Kyodo News Digest: July 17, 2021
Written by tokyoclub on July 17, 2021
Japanese Prime Minister Yoshihide Suga attends an online meeting of Asia-Pacific Economic Cooperation leaders on July 16, 2021, in Tokyo. (Photo courtesy of Japan’s Cabinet Public Relations Office)(Kyodo)
The following is the latest list of selected news summaries by Kyodo News.
SYDNEY – Leaders from 21 Pacific-Rim economies including Japan, the United States and China pledged on Friday to beef up the availability of COVID-19 vaccines to tackle the coronavirus pandemic and to provide the necessary ongoing support for their economies to recover.
“We will only overcome this health emergency by accelerating equitable access to safe, effective, quality-assured and affordable COVID-19 vaccines,” the leaders of the Asia-Pacific Economic Cooperation forum said in a statement issued after their informal virtual summit.
OSAKA – A Ugandan athlete who took part in pre-Olympic training camp in western Japan has gone missing, leaving a note to the effect of, “I want to work in Japan,” local officials said Friday, with police now conducting a search in a case that may raise further questions about the safety of the games to be held amid the coronavirus pandemic.
Julius Ssekitoleko, a 20-year-old weightlifter staying in Izumisano, Osaka Prefecture, purchased at a local station a shinkansen bullet train ticket to Nagoya, about 200 kilometers away, the city said, nearly a day since the athlete was last seen.
WASHINGTON – The U.S. government on Friday warned of the “growing risks” businesses operating in Hong Kong could face as China tightens its grip on the former British colony under a newly enacted national security law, while imposing sanctions on seven Chinese officials.
“Hong Kong’s business environment has deteriorated in the past year,” Secretary of State Antony Blinken said in a statement, noting that Beijing’s crackdown on democracy in the region has chipped away the region’s reputation for “accountable, transparent governance and respect for individual freedoms.”
SEOUL – A South Korean civic group said Friday it strongly supports UNESCO recommendations that urge Japan to honor wartime forced labor victims, claiming exhibits at a Tokyo center on Japanese industrial sites listed as World Cultural Heritage lack explanation on the victims.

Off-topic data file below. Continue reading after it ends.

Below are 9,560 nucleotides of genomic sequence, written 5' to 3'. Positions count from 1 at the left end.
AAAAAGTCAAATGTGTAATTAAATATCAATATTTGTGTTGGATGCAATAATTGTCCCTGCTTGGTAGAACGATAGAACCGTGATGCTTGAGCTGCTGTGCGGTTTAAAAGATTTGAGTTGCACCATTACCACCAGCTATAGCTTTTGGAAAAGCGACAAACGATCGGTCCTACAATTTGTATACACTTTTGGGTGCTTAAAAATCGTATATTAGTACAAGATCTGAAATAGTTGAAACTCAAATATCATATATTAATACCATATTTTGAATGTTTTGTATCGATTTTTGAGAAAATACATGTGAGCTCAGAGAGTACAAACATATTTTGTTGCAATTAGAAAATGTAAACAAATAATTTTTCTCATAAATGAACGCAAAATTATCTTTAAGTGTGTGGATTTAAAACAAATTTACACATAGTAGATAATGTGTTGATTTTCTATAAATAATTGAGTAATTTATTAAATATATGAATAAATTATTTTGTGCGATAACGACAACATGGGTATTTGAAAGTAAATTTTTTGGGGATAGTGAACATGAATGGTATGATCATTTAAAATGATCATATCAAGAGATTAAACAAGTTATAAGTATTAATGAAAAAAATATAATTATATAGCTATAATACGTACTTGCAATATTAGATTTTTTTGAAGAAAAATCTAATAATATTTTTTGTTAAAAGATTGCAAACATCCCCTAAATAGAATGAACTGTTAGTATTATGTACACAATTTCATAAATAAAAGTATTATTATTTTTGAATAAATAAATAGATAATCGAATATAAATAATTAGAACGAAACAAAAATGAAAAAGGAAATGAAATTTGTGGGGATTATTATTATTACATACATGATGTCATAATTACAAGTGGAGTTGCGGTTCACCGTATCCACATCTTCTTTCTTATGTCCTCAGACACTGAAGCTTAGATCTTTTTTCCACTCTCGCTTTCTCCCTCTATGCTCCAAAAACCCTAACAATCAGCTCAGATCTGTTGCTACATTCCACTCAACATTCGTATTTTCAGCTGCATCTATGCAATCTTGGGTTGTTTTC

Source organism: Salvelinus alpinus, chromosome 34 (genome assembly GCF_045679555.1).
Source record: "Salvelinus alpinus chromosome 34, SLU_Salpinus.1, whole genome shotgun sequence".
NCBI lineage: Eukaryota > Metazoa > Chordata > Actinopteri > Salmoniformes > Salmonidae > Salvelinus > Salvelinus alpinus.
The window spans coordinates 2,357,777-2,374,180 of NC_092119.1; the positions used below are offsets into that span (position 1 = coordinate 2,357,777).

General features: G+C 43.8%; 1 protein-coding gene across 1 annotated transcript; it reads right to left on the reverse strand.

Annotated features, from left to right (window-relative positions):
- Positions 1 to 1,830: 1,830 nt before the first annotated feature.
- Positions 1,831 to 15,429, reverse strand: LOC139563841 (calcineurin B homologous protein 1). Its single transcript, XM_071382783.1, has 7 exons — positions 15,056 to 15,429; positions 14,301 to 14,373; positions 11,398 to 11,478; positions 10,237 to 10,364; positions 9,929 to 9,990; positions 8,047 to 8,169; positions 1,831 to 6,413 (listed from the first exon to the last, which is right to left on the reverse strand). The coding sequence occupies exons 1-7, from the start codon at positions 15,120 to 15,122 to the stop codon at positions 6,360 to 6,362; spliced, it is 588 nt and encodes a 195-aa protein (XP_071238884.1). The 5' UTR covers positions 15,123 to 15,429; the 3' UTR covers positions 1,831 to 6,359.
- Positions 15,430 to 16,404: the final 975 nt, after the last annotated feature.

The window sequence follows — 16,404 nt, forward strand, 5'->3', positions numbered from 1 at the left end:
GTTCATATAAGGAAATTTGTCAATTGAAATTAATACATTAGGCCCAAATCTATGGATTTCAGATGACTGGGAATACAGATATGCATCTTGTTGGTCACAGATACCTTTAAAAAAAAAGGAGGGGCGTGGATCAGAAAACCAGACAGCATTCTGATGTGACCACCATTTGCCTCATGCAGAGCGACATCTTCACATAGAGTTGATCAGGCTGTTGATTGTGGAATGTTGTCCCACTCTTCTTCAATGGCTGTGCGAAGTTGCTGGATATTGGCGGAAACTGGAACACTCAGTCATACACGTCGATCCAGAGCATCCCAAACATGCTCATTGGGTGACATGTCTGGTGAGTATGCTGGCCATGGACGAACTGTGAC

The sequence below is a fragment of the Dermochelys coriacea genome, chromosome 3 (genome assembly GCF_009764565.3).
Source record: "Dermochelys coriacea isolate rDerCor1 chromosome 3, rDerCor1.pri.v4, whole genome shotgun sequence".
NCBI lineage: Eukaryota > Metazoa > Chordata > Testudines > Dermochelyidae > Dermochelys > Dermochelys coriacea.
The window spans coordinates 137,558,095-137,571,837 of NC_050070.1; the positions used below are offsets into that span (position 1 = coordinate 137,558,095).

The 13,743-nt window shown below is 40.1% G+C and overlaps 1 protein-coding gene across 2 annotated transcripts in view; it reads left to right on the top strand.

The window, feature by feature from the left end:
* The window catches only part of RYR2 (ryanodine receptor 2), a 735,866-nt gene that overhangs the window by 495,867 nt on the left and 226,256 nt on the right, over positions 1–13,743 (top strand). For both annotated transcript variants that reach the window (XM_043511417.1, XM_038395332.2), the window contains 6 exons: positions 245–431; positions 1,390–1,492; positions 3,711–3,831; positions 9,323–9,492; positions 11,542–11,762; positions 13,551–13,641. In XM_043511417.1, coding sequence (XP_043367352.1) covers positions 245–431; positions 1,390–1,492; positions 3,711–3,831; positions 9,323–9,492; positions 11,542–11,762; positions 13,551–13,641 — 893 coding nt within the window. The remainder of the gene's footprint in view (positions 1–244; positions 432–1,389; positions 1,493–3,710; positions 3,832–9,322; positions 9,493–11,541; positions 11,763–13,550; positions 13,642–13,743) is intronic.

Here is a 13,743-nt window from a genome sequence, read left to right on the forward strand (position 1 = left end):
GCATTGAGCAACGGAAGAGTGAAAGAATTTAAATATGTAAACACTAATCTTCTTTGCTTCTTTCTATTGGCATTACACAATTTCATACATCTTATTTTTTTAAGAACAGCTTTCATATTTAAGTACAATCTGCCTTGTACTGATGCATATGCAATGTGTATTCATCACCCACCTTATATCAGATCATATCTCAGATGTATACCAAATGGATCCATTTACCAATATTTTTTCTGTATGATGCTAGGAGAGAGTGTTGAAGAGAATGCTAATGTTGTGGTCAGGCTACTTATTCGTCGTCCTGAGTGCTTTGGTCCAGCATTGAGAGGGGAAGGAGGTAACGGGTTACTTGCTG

The center featuring the sites called Sites of Japan’s Meiji Industrial Revolution opened in Tokyo in March 2020 with the support of the Japanese government, based on the recommendations made by UNESCO since 2015 when the sites were inscribed on the World Heritage list.
Hong Kong protest documentary screened at Cannes Film Festival
HONG KONG/CANNES, France – A special screening of the Hong Kong protest documentary “Revolution of Our Times,” depicting the events of the city’s 2019 pro-democracy protests, was held at the Cannes Film Festival on Friday.
The decision to show the documentary, which was kept under tight wraps until its screening, may anger Beijing and Hong Kong authorities due to its political themes, with the authorities branding the protests as riots by “anti-China elements.”
HIROSHIMA – The head of the International Olympic Committee traveled to Hiroshima on Friday and called for global solidarity in building a more peaceful future, amid opposition from some survivors of the 1945 atomic bombing on the city who say the visit ahead of the Tokyo Games beginning next week is politically motivated.
Thomas Bach’s one-day trip from Tokyo to the western Japan city, which has been at the vanguard of the global campaign to abolish nuclear weapons, comes as public frustration persists over the IOC pushing ahead with the Olympics despite the coronavirus pandemic.
NAGOYA – Ozeki Terunofuji appears poised to earn promotion to sumo’s highest rank of yokozuna after reeling off his 13th straight win on Friday, leaving him tied with yokozuna Hakuho for the lead at the Nagoya Grand Sumo Tournament with two days left to go.
Terunofuji entered the 15-day meet at Dolphins Arena with the knowledge that a third straight championship here or a comparable record would earn him promotion.
China’s new envoy to head to U.S. in late July amid tensions
BEIJING – China’s new ambassador to the United States, Qin Gang, a former Foreign Ministry spokesman, is likely to head for Washington in late July, succeeding Cui Tiankai, sources close to the matter said Friday.
Qin, currently serving as deputy foreign minister, reportedly took a tough stance against the United States during his time until 2011 as director general of the ministry’s Information Department, its chief spokesman.